A controversial planning decision which will govern any development by Tesco in Belper has been put on ice until mid-December.
Planners at Amber Valley Borough Council had hoped the final draft of the Development Brief for land between the A6 and the River Derwent, which includes land proposed for development by supermarket chain Tesco would be discussed at a meeting in November.
However, they now feel that deadline is unrealistic and are now working towards bringing it before the planning board on December 17.
The document is the culmination of more than four years’ work by the council and once approved will act an extra layer of planning law which Tesco will have to address before constructing any supermarket in the town.
Amber Valley Community Planning Manager, Rob Thorley, said: “We are still preparing the document and are working on it with our consultants.
“We were aiming for November but it is more likely to be December.
“We have had comprehensive responses from certain groups and those all need processing properly before the document can be considered.
“We don’t know when Tesco will be submitting an application.”
Around 20 people commented on the proposals via email, with about a dozen letters sent in.
Those responses along with a submission from Tesco are now being looked at and the plans are being fine tuned and amended as a result.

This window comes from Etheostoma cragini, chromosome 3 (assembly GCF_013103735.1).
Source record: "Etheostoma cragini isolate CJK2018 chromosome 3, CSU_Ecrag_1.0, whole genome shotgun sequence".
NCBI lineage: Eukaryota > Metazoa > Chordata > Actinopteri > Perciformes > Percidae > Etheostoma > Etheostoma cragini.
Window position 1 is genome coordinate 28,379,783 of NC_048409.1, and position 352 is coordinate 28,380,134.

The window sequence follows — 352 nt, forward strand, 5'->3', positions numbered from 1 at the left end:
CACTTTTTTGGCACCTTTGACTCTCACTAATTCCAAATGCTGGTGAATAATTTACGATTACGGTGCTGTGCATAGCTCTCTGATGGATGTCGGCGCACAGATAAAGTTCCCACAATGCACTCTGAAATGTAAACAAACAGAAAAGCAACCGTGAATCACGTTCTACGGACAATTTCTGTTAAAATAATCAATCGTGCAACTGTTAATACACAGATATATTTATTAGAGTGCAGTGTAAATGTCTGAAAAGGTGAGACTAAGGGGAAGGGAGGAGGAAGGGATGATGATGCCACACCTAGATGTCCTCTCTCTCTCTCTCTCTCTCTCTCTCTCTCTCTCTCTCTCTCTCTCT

Tesco will have to abide by the planning document which could make it difficult for the chain store to build a 80,000 sq ft megastore, as was originally planned.
It is now likely to be New Year before Tesco can submit any planning application.
The Belper News exclusively revealed at the beginning of September that Tesco were still interested in building a store in the town, following speculation that they may have dropped the plans.
The news led to a flood of letters and emails from readers. Opinion is divided on whether the scheme is right for the town. Those opposed, cite the potential knock-on effects for the high street and traffic issues.
Others told the News the new store would add to choice for consumers and felt it would not hit trade in the town.